Baines is a surname of English, Scottish or Welsh origin. It shares many of the same roots with the British surname Bains. It shares some roots with the British surname Bain.

Read more about Baines:  Derivation and Variants, Frequency of Occurrence, Notable People With The Surname Baines

Other articles related to "baines":

Building Design Partnership - History - Foundation
... The firm was founded in 1961 by George Grenfell-Baines with architects Bill White and John Wilkinson, quantity surveyor Arnold Towler and eight associate partners Brian Derek Cobb, Keith Ingham, Peter Renninson ... Grenfell-Baines was the first chairman ... in profit sharing and multidisciplinary working begun by Grenfell-Baines in 1941 with the Grenfell Baines Group ...
Reg Baines
... "Reg" Baines (3 June 1907 – 21 October 1974) was an English footballer ... Baines started his career with York City whilst the club was playing in the Midland League ...
Bless This House (film) - Cast
... Then the rude and arrogant Ronald Baines and his family move in next door ... Sid James as Sid Abbot Diana Coupland as Jean Abbot Terry Scott as Ronald Baines June Whitfield as Vera Baines Peter Butterworth as Trevor Lewis ...
Notable People With The Surname Baines
... In alphabetical order) Ajay Baines, Canadian ice hockey player Anthony Baines, English musicologist Professor Chris Baines (born 1947), English gardener, naturalist ... Edward Baines (1800–1890), son of the above, also a nonconformist English newspaper editor and Member oF Parliament ... Sir Frank Baines (1877–1933), English architect Sir George Grenfell-Baines, English architect George Washington Baines (1809–1882), grandfather of president ...
Brian Baines
... Brian Baines (b ... regular newsreading duties on the early evening Look North programme, Baines was also one of the main announcers for BBC North television during the 1970s and ... Baines died in a Bradford hospice on 30 June 2006, at the age of 75 ...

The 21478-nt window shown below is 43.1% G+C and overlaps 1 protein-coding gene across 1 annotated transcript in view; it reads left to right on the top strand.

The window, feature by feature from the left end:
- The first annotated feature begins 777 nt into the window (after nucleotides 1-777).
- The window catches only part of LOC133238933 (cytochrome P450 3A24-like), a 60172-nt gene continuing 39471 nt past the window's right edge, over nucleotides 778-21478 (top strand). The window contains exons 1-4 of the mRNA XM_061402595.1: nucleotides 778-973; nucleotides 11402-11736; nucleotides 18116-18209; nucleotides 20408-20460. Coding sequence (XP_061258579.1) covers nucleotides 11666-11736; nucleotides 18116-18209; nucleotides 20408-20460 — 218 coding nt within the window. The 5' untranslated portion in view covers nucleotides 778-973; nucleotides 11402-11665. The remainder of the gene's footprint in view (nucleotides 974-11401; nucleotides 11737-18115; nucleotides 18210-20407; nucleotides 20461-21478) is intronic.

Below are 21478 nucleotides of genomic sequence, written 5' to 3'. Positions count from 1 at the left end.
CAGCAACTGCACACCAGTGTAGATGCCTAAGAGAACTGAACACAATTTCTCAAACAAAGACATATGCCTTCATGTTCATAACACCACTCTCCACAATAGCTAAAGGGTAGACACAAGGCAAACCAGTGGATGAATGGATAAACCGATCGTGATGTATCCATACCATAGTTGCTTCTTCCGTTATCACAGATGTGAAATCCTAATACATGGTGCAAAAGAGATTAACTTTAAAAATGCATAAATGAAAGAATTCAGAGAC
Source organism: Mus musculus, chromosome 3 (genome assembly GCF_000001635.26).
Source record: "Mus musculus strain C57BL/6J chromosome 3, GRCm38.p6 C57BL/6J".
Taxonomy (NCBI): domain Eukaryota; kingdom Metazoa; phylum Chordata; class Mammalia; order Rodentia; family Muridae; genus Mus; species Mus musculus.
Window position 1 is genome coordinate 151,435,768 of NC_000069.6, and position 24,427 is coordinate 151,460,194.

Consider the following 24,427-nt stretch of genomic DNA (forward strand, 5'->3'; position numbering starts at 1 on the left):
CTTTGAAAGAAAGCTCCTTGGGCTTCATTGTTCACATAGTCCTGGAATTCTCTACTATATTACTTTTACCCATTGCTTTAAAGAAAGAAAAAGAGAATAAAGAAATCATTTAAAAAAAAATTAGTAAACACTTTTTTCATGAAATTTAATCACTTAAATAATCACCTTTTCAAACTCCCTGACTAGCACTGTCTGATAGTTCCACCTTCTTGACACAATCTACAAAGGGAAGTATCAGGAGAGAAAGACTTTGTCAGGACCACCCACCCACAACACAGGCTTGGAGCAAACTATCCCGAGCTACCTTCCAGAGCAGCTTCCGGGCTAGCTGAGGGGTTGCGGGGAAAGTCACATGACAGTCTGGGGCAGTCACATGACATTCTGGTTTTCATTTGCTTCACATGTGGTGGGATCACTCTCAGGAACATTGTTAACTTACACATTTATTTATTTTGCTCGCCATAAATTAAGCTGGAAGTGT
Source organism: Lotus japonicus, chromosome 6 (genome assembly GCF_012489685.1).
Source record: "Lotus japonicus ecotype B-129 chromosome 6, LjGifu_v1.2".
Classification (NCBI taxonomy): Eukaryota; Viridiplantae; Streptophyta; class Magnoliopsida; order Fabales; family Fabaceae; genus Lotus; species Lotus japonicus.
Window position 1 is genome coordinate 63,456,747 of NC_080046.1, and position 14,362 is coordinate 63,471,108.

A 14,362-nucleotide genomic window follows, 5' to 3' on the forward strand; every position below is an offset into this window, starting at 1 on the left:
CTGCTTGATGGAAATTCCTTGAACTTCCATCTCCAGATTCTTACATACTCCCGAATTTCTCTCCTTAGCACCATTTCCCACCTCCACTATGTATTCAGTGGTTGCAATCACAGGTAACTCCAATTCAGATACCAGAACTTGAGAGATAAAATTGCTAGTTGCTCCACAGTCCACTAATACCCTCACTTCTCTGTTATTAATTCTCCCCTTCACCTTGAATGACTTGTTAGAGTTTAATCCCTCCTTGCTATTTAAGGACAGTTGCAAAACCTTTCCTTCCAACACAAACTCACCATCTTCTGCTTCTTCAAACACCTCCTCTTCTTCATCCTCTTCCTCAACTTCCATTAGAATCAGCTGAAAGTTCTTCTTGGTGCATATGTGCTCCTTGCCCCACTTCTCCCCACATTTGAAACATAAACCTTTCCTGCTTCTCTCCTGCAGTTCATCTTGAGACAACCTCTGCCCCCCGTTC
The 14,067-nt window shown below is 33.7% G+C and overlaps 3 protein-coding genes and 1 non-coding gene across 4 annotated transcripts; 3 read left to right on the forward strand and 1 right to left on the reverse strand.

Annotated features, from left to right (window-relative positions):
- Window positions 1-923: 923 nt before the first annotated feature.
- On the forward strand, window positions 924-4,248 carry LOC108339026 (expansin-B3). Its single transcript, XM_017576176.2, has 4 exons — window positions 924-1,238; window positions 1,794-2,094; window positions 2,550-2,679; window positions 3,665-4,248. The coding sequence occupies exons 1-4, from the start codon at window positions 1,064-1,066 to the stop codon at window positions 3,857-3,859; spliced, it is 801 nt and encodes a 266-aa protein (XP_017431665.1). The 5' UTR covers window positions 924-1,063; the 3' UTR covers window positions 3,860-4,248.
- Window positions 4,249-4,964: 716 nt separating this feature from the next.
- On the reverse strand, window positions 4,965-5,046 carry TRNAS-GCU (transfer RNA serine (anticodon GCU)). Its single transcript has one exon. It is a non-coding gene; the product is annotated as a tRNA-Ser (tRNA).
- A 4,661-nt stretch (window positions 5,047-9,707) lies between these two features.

Famous quotes containing the word baines:

    We have heard all of our lives how, after the Civil War was over, the South went back to straighten itself out and make a living again. It was for many years a voiceless part of the government. The balance of power moved away from it—to the north and the east. The problems of the north and the east became the big problem of the country and nobody paid much attention to the economic unbalance the South had left as its only choice.
    —Lyndon Baines Johnson (1908–1973)

    John F. Kennedy was the victim of the hate that was a part of our country. It is a disease that occupies the minds of the few but brings danger to the many.
    —Lyndon Baines Johnson (1908–1973)

    Sometimes among our more sophisticated, self-styled intellectuals—and I say self-styled advisedly; the real intellectual I am not sure would ever feel this way—some of them are more concerned with appearance than they are with achievement. They are more concerned with style then they are with mortar, brick and concrete. They are more concerned with trivia and the superficial than they are with the things that have really built America.
    —Lyndon Baines Johnson (1908–1973)